After hearing complaints from residents who had negative encounters with the new "motorized foot scooters," the White Salmon City Council has quickly moved to regulate them.
In a unanimous vote on Jan. 5, the council members passed a new ordinance to address use of the devices.
The city defines motorized foot scooter as a device "with no more than two 10-inch or smaller diameter wheels that has handlebars, is designed to be stood or sat upon by the operator, and is powered by an electric motor or gas internal combustion engine that is capable of propelling the device with or without human propulsion."
Richard Lyons, a White Salmon resident, was one of those who asked the council to take action. He told the council at its Dec. 23 meeting that he almost hit a kid on a scooter, and almost ran into a telephone pole while braking and trying to avoid him.
"The council needs to ban these thing from city streets," Lyons said. "This is a safety issue I'm not willing to live with in this community. He had no lights, no safety gear, and no regard for traffic laws. You need to make sure something is done before it's too late."
Mayor Linda Jones said the concerns needed to be addressed.
"We had a few complaints at City Council meetings," Jones said. "The Police Department has had problems controlling that, because we haven't had an ordinance. There has been a danger with mostly children riding these on the roadway, and causing driving hazards. And they're hard to see by motorists."
"It was long overdue," agreed City Council member Penny White Morris. "We've had kids maneuvering around the community, and riding after dark. I was pretty scared someone would end up getting hit, or hitting someone."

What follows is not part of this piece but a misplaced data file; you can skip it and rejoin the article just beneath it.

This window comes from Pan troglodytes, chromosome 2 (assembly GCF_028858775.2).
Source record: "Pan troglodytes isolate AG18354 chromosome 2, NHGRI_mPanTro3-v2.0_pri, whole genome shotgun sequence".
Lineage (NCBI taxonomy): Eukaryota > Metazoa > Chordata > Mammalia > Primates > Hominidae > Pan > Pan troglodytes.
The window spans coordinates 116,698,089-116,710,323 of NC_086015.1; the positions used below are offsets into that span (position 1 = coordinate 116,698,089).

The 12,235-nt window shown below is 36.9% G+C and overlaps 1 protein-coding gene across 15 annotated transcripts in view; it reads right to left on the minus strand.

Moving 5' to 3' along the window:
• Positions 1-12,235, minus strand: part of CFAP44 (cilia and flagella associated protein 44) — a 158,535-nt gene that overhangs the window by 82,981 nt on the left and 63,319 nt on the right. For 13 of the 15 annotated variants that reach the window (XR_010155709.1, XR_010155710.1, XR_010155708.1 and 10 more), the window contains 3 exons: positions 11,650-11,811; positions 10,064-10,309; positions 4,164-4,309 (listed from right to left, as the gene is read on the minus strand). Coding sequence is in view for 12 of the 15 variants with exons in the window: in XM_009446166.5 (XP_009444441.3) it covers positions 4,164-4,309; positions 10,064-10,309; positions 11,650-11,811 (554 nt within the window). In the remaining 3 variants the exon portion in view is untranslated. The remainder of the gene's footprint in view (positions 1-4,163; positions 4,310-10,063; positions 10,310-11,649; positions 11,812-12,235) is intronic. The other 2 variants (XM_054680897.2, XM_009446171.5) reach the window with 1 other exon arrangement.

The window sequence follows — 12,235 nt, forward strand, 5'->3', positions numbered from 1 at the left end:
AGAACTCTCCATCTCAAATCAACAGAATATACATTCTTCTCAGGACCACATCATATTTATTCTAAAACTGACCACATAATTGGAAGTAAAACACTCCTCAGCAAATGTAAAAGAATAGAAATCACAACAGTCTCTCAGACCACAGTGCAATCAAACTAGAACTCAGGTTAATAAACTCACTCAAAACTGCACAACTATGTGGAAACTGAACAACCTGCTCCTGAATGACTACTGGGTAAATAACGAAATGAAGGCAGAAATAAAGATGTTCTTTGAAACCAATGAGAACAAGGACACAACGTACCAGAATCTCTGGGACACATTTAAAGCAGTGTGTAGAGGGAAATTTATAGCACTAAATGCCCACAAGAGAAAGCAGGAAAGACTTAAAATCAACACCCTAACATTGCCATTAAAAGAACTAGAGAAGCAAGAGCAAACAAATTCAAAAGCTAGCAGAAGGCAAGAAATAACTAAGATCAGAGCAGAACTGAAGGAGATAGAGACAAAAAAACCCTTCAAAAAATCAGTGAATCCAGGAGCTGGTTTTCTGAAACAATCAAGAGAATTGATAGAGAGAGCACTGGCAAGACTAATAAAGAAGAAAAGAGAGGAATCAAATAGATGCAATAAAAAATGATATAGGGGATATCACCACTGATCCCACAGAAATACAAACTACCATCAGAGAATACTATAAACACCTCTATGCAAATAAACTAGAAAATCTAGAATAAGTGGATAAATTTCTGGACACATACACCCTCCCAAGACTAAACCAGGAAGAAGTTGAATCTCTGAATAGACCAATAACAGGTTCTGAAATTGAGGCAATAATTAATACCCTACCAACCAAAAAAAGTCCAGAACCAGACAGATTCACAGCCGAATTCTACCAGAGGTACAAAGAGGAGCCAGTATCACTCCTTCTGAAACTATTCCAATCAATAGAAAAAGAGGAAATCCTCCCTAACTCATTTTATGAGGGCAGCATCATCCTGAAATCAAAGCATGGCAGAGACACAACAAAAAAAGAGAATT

The new regulations, which will go into legal effect by Jan. 20, bar operation of the scooters in the following locations:
On any city street with a posted maximum speed limit greater than 25 mph;
On any sidewalk;
On any bicycle lane; and
On any multi-purpose trail.
The city's new regulations also stipulate that no one under 16 can operate the scooters, and that no passengers are allowed on the scooters.
Other sections require users to wear helmets; that all traffic rules must be obeyed; and headlights and taillights must be used when using the scooters in the evening hours.
"Any person violating this chapter shall be guilty of a civil infraction, and upon conviction thereof, shall be punished by the imposition of a monetary penalty of not more than $250," reads an excerpt of the section on penalties.
Morris pointed out that there are quite a few of the scooters in the community, and they appear to be growing in popularity. However, she said the city needed to put the welfare of its citizens before popularity.
"Safety first," explained Morris. "Since they are motorized vehicles, and kids were not wearing helmets and no protection whatsoever, it was a dangerous situation when they bob and weave wherever they want to. When it comes to lives, we can't take chances."
Bingen Mayor Brian Prigel said the city of Bingen also was in the process of writing an ordinance that would cover use of the scooters.
"We'll look at White Salmon's, and try to adopt one of our own," Prigel said. "I don't know if it will be identical. But we'll definitely try to adopt some type of ordinance. It's high on our priority list."
Prigel added that he has a few concerns with White Salmon's ordinance. He noted that it requires helmets on scooters, but not on bicycles; and it doesn't address pocket bikes. "Pocket bikes are miniature motorcycles, like mini-bikes but with a lot more power," Prigel explained.